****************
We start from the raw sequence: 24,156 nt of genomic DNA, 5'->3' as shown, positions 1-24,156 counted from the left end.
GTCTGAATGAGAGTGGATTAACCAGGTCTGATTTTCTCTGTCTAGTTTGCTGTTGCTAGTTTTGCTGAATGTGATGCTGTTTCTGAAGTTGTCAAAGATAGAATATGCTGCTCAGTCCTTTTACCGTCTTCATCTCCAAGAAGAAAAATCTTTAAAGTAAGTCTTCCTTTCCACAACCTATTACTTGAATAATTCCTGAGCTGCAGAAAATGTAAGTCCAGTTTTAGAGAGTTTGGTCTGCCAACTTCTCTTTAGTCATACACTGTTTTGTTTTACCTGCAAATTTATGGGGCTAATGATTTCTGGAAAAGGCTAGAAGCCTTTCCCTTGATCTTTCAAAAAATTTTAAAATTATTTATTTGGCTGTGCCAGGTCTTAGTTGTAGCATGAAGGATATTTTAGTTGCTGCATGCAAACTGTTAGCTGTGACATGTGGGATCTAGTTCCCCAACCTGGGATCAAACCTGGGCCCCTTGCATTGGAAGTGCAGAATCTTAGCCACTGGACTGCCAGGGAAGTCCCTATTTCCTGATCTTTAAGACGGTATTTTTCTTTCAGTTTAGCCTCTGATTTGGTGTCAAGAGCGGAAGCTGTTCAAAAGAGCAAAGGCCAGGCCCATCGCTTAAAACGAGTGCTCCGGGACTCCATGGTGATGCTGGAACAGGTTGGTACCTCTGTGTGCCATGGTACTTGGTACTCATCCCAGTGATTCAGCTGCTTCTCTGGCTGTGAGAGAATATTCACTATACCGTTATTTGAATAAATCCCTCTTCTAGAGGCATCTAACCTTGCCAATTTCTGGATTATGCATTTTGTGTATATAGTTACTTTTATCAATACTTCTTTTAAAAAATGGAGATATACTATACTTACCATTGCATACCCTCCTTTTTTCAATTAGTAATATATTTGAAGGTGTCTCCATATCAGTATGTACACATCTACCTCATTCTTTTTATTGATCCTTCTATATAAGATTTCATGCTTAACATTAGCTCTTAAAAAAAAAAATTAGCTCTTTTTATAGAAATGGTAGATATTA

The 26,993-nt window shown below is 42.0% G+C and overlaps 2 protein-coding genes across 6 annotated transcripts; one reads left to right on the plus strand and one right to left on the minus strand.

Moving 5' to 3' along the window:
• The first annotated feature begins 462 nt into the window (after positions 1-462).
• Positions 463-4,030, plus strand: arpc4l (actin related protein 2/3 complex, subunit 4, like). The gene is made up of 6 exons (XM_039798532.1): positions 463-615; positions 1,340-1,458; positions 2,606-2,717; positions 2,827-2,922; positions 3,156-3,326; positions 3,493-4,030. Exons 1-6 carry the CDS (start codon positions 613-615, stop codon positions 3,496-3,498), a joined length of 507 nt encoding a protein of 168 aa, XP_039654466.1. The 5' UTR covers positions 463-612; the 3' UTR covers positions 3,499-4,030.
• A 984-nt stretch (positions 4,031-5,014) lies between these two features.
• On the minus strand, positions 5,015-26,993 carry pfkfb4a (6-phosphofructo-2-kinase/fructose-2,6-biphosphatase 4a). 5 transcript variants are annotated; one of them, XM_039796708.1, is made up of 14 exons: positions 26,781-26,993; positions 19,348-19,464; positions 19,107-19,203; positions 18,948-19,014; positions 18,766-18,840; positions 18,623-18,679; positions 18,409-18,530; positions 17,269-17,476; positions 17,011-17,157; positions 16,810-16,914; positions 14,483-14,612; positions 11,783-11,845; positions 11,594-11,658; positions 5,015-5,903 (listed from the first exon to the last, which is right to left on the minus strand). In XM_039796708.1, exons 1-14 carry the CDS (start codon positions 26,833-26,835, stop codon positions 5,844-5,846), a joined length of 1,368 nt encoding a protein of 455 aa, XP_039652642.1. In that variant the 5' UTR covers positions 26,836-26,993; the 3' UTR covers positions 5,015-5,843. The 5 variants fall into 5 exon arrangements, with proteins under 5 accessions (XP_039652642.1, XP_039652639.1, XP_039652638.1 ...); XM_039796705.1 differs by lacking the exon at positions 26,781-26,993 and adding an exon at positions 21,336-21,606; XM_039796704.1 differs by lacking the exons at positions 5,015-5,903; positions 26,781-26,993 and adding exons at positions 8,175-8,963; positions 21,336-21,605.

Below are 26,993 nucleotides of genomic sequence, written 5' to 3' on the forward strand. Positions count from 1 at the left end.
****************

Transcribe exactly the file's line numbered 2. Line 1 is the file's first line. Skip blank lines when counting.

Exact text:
GTCTGAATGAGAGTGGATTAACCAGGTCTGATTTTCTCTGTCTAGTTTGCTGTTGCTAGTTTTGCTGAATGTGATGCTGTTTCTGAAGTTGTCAAAGATAGAATATGCTGCTCAGTCCTTTTACCGTCTTCATCTCCAAGAAGAAAAATCTTTAAAGTAAGTCTTCCTTTCCACAACCTATTACTTGAATAATTCCTGAGCTGCAGAAAATGTAAGTCCAGTTTTAGAGAGTTTGGTCTGCCAACTTCTCTTTAGTCATACACTGTTTTGTTTTACCTGCAAATTTATGGGGCTAATGATTTCTGGAAAAGGCTAGAAGCCTTTCCCTTGATCTTTCAAAAAATTTTAAAATTATTTATTTGGCTGTGCCAGGTCTTAGTTGTAGCATGAAGGATATTTTAGTTGCTGCATGCAAACTGTTAGCTGTGACATGTGGGATCTAGTTCCCCAACCTGGGATCAAACCTGGGCCCCTTGCATTGGAAGTGCAGAATCTTAGCCACTGGACTGCCAGGGAAGTCCCTATTTCCTGATCTTTAAGACGGTATTTTTCTTTCAGTTTAGCCTCTGATTTGGTGTCAAGAGCGGAAGCTGTTCAAAAGAGCAAAGGCCAGGCCCATCGCTTAAAACGAGTGCTCCGGGACTCCATGGTGATGCTGGAACAGGTTGGTACCTCTGTGTGCCATGGTACTTGGTACTCATCCCAGTGATTCAGCTGCTTCTCTGGCTGTGAGAGAATATTCACTATACCGTTATTTGAATAAATCCCTCTTCTAGAGGCATCTAACCTTGCCAATTTCTGGATTATGCATTTTGTGTATATAGTTACTTTTATCAATACTTCTTTTAAAAAATGGAGATATACTATACTTACCATTGCATACCCTCCTTTTTTCAATTAGTAATATATTTGAAGGTGTCTCCATATCAGTATGTACACATCTACCTCATTCTTTTTATTGATCCTTCTATATAAGATTTCATGCTTAACATTAGCTCTTAAAAAAAAAAATTAGCTCTTTTTATAGAAATGGTAGATATTA